Music: Million DJ March to Unite Annoying, Headphone-Wearing Dorks

For indispensable reporting on the coronavirus crisis, the election, and more, subscribe to the Mother Jones Daily newsletter.


mojo-photo-milliondj.gifThis can’t be serious. Eminem associate DJ Green Lantern and mixtape empresario A. Shaw have just announced The Million DJ March, a series of activities and rallies in support of the good old disk jockey, to be held August 28-30 in Washington D.C. Wait a minute, I’m a DJ. Why do I need to rally? Well, in a press release, Shaw alleges that “DJs do not get fully recognized for the work they do… Label and major businesses who reap the rewards of default publicity need to pay attention and give more recognition and financial compensation to DJs for the promotion they provide, without which music sales would surely suffer.” Well, okay, yes, we play music, people should be happy we do that. Hooray us. But why all this marching? The press release continues:

DJs… are often harassed and legally penalized for their promotional efforts even when those efforts have been solicited directly by the labels and artists themselves: an arrangement that is known about throughout the industry but kept “on the low.”

Hmm, harassment and legal penalties. Are you talking about what happens when you sell thousands and thousands of unauthorized mixtape CDs out of the back of your car?

After the jump: hey, I pressed “play,” that’ll be $25,000.

Either way, speaking as a DJ, I can say with great confidence that DJs are 99% douchebag losers, with our dippy hairdos and “Get Low” remixes and MySpace profiles and shouting out for the crowd to make some noise just because we pressed “play.” Ugh. Moreover, like a lot of the showbiz professions, DJs either make almost no money because they’re playing for 15 friends at the local beer hall, or way, way too much money because they dated Nicole Richie . (Actually he’s a talented DJ and a nice guy, but still, $10,000-$25,000 per set?)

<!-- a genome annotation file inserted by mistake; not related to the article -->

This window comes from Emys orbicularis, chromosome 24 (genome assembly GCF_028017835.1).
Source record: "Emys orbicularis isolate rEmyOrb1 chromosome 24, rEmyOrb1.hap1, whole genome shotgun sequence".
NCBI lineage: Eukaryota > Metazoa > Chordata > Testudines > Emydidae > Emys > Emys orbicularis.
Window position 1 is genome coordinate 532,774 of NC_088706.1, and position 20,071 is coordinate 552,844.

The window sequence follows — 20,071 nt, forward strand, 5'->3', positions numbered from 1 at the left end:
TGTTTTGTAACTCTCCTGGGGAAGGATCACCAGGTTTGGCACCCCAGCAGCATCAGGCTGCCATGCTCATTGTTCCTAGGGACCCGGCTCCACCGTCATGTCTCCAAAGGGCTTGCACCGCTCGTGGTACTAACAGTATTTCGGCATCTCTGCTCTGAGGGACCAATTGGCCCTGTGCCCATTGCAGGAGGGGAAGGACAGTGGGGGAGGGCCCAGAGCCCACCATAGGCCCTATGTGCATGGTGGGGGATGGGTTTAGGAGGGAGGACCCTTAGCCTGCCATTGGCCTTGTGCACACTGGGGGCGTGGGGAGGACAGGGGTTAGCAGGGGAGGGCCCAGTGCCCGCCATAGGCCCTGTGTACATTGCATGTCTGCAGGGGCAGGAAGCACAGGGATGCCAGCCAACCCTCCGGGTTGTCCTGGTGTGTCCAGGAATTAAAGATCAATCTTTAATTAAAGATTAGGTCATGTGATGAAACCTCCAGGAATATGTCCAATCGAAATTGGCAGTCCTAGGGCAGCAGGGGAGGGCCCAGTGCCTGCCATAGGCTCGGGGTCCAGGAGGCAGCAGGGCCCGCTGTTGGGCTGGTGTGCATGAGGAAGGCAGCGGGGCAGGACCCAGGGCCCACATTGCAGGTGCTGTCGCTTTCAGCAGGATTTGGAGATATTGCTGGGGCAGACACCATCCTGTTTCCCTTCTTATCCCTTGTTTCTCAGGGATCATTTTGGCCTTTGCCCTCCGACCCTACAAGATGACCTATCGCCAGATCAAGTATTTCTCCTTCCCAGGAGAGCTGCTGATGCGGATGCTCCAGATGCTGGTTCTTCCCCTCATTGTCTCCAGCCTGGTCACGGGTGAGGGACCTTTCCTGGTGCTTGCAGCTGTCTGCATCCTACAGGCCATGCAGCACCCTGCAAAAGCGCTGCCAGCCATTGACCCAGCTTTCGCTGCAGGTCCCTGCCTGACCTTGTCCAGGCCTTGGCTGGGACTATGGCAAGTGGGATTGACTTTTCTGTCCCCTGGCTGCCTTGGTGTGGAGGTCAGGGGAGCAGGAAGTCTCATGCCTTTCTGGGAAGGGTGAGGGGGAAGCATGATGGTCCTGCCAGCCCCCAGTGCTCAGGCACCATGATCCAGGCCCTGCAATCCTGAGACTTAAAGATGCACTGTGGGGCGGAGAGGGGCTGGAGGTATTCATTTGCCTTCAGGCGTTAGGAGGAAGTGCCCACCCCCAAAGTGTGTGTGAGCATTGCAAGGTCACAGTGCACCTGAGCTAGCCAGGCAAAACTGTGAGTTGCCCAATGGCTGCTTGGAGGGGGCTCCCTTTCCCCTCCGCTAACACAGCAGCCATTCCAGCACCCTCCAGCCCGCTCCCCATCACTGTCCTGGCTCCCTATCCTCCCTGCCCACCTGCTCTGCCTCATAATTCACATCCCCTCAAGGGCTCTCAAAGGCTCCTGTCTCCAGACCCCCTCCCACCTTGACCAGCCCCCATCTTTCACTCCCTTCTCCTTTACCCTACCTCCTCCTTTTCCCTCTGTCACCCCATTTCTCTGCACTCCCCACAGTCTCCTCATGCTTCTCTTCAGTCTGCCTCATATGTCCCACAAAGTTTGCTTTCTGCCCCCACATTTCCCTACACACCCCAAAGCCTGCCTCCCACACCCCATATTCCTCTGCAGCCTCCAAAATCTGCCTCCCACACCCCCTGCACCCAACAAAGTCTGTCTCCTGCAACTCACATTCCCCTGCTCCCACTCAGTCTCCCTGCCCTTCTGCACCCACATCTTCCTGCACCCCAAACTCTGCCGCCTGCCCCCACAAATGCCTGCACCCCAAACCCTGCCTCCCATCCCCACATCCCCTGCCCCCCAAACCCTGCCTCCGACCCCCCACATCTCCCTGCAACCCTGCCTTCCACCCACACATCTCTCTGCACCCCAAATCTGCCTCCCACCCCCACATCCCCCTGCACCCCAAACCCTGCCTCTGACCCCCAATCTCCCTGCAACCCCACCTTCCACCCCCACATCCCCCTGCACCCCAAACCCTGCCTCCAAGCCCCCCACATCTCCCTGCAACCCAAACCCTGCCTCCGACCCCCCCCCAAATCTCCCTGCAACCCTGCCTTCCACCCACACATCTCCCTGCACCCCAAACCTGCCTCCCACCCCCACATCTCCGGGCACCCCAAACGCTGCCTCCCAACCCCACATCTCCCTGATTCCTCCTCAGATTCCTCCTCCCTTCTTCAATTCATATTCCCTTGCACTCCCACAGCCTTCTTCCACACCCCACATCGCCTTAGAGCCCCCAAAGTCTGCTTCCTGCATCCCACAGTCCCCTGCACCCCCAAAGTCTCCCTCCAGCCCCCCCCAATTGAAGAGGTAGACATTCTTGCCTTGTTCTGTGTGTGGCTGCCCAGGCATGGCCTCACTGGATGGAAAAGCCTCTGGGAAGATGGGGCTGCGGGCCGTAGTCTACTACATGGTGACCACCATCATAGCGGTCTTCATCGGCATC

Okay, sure, Grandmaster Flash, astounding genius, and yes, I’ve enjoyed amazing sets by everybody from Q-Bert to Erol Alkan. There’s as much art to a good DJ set as there is to any musical performance, or a photo collage, or whatever. But if cover bands marched on Washington to demand appreciation for helping promote their near-namesakes, people might find it a little ridiculous. Or, come to think of it, completely awesome. Can we get Superdiamond and No Way Sis to headline?

DOES IT FEEL LIKE POLITICS IS AT A BREAKING POINT?

Headshot of Editor in Chief of Mother Jones, Clara Jeffery

It sure feels that way to me, and here at Mother Jones, we’ve been thinking a lot about what journalism needs to do differently, and how we can have the biggest impact.

We kept coming back to one word: corruption. Democracy and the rule of law being undermined by those with wealth and power for their own gain. So we're launching an ambitious Mother Jones Corruption Project to do deep, time-intensive reporting on systemic corruption, and asking the MoJo community to help crowdfund it.

We aim to hire, build a team, and give them the time and space needed to understand how we got here and how we might get out. We want to dig into the forces and decisions that have allowed massive conflicts of interest, influence peddling, and win-at-all-costs politics to flourish.

It's unlike anything we've done, and we have seed funding to get started, but we're looking to raise $500,000 from readers by July when we'll be making key budgeting decisions—and the more resources we have by then, the deeper we can dig. If our plan sounds good to you, please help kickstart it with a tax-deductible donation today.

Thanks for reading—whether or not you can pitch in today, or ever, I'm glad you're with us.

Signed by Clara Jeffery

Clara Jeffery, Editor-in-Chief

We Recommend

Latest